Chapter 14. Self & Non-Self (Atta & Anatta)

ATTA (self) & ANATTA (non-self)

The issue of atta (selfhood) and anatta (non-selfhood) in Buddhist teachings has led to many arguments among Buddhist academics and scholars.  To comprehend this problem, we focus on the translation and interpretation of the pali cannon or doctrine which has been rendered differently by academics and scholars.

Some academics and scholars claim that the Dhamma is anatta or non-self which eventually leads to the conclusion that supports the idea that our existence is ‘emptiness’ or sunnata with no exception to the Nirvana which is the ultimate goal of Buddhism.  In this case, the Dhamma is accounted as ‘everything.’  Simply speaking, in this case, it is believed that ‘everything’ is ‘nothing.’

However, some other academics and scholars take it differently that the Dhamma can mean either Samgata Dhamma (the conditioned existence) or Asamgata Dhamma (the unconditioned existence).  As the term Dhamma can mean so many things in Buddhism, we cannot conclude that all of what Dhamma can mean is non-self.  Thus only the Samgata Dhamma (the conditioned existence) is anatta (non-self) whereas Asamgata Dhamma (the unconditioned existence) is atta (self).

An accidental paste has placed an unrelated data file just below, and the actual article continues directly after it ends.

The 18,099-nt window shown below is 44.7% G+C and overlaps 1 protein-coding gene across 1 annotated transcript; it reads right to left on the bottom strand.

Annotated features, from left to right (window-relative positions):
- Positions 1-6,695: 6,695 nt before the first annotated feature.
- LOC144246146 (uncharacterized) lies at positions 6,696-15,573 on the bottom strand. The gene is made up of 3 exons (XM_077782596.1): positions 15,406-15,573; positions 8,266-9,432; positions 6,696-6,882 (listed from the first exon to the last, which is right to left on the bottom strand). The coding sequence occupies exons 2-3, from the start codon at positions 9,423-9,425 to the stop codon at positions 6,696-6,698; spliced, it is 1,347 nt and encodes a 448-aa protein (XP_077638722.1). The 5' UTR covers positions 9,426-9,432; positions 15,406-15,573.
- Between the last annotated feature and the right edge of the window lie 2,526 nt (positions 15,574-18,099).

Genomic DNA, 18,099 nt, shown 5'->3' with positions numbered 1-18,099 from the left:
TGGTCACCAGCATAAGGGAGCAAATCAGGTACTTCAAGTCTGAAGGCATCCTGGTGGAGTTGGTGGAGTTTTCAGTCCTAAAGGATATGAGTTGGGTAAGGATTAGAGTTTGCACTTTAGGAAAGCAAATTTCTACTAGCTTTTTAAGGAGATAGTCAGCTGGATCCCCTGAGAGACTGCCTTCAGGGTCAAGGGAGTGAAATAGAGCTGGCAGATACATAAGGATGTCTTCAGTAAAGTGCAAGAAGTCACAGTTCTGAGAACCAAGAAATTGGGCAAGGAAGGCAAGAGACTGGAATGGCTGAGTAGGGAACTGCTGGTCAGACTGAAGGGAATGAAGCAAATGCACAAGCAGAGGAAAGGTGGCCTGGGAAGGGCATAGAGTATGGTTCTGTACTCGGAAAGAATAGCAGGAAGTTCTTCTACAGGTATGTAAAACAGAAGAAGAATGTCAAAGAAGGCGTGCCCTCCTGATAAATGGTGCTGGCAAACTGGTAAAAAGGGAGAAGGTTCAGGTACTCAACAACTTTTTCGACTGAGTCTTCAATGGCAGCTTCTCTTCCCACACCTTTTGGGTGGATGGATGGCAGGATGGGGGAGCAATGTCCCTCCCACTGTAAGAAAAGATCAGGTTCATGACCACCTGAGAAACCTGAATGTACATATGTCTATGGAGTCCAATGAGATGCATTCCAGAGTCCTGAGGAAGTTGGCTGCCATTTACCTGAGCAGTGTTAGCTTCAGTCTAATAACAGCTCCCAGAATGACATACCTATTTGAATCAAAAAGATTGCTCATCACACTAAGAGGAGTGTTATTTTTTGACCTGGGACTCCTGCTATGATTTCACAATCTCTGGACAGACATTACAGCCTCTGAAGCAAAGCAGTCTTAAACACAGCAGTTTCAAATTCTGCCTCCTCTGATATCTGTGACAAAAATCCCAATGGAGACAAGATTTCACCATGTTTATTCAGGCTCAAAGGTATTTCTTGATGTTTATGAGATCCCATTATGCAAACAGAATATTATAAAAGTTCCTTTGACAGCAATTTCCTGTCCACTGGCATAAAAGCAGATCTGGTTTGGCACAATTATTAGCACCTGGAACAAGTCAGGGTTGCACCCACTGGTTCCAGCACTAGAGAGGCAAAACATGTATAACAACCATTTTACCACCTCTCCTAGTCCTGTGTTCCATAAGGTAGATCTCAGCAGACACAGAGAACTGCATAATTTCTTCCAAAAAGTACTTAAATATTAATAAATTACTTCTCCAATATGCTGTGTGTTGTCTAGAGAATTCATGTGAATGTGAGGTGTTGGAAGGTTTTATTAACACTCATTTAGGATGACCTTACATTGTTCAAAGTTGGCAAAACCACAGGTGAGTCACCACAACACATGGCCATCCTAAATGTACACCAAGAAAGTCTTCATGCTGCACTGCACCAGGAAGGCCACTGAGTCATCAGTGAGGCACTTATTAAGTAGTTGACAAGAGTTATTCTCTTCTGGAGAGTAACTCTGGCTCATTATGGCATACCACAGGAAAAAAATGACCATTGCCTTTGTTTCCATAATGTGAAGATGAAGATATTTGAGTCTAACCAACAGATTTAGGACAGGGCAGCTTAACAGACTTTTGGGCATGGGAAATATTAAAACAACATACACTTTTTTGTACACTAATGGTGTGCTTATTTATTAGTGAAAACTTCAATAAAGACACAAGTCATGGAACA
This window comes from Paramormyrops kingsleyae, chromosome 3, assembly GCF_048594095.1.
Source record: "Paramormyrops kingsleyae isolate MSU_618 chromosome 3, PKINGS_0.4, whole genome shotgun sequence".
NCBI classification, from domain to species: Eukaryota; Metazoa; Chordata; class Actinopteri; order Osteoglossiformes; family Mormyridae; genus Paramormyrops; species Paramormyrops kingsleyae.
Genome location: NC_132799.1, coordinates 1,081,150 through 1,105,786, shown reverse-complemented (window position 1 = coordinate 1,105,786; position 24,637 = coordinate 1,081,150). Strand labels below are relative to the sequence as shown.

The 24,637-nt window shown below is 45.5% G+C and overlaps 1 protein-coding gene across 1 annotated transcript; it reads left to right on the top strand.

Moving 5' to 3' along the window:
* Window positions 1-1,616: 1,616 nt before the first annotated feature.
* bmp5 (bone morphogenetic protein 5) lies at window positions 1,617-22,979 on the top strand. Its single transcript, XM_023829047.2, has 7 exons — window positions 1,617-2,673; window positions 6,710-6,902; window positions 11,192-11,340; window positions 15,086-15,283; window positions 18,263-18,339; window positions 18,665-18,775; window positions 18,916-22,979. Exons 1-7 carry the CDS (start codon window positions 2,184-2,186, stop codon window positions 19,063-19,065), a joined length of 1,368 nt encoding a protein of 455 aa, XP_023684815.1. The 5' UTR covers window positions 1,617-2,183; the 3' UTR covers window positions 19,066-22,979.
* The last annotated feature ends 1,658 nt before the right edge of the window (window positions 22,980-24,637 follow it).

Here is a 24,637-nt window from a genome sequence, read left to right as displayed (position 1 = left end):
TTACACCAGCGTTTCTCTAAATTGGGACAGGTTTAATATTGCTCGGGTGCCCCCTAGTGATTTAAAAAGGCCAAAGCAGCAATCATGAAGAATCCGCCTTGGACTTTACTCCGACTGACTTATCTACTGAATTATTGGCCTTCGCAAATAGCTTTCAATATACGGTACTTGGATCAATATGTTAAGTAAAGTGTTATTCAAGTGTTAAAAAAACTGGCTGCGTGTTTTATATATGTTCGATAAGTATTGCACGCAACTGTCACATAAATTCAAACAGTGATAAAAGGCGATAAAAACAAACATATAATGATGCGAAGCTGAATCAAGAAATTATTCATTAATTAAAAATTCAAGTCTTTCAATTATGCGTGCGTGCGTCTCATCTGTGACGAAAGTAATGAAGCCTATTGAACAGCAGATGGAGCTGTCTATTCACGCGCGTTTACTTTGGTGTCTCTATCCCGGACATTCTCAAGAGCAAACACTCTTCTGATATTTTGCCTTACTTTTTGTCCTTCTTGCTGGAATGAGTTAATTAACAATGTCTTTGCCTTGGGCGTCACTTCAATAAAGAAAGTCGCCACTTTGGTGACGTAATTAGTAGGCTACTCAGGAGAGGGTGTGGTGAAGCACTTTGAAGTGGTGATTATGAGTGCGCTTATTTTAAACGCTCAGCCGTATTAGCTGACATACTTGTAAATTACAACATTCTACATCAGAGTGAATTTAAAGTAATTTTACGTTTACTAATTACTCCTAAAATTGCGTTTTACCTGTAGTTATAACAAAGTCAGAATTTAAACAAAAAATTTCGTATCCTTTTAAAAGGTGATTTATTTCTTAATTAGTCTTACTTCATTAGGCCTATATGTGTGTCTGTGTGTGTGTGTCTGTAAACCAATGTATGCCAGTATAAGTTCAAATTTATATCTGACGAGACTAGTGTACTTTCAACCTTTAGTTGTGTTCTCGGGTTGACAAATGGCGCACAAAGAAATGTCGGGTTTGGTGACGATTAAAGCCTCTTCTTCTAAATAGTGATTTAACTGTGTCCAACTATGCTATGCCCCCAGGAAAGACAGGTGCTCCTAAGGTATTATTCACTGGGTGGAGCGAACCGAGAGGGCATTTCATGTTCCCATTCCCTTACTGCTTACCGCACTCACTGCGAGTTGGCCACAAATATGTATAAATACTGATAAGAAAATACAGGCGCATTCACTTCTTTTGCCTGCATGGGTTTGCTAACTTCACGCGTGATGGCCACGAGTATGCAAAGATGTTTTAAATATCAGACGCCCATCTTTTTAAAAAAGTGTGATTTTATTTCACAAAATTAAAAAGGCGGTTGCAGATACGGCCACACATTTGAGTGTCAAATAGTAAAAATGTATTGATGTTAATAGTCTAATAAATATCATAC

In addition, there is also a concern regarding selfhood and non-selfhood of Dhamma that if Dhamma were to mean everything as non-self; therefore, the Anatta Dhamma or the non-selfhood itself, as one of the Dhamma, is also non-self.  And this will eventually lead to the breaking even of the doctrine which does not comply to each other logically.

With the tools in Dhammonomics, we prove the idea with sets of equation and diagram to help students understanding the issue better as follows:

[1]  The equation showing relationship between Samgata Dhamma, Asamgata Dhamma, and Selfhood.

Samgata Dhamma = Anatta

A(Samgata Dhamma) = A(Anatta)

Asamgata Dhamma = Atta

[2] The equation testifying claim on non-selfhood of all Dhamma

Dhamma = Anatta

Anatta Dhamma = Anatta x Anatta

Anatta Dhamma = Atta2

Non-Selfhood = Selfhood2

Thus, this equation is invalid


By Pittaya Wong

1 September 2018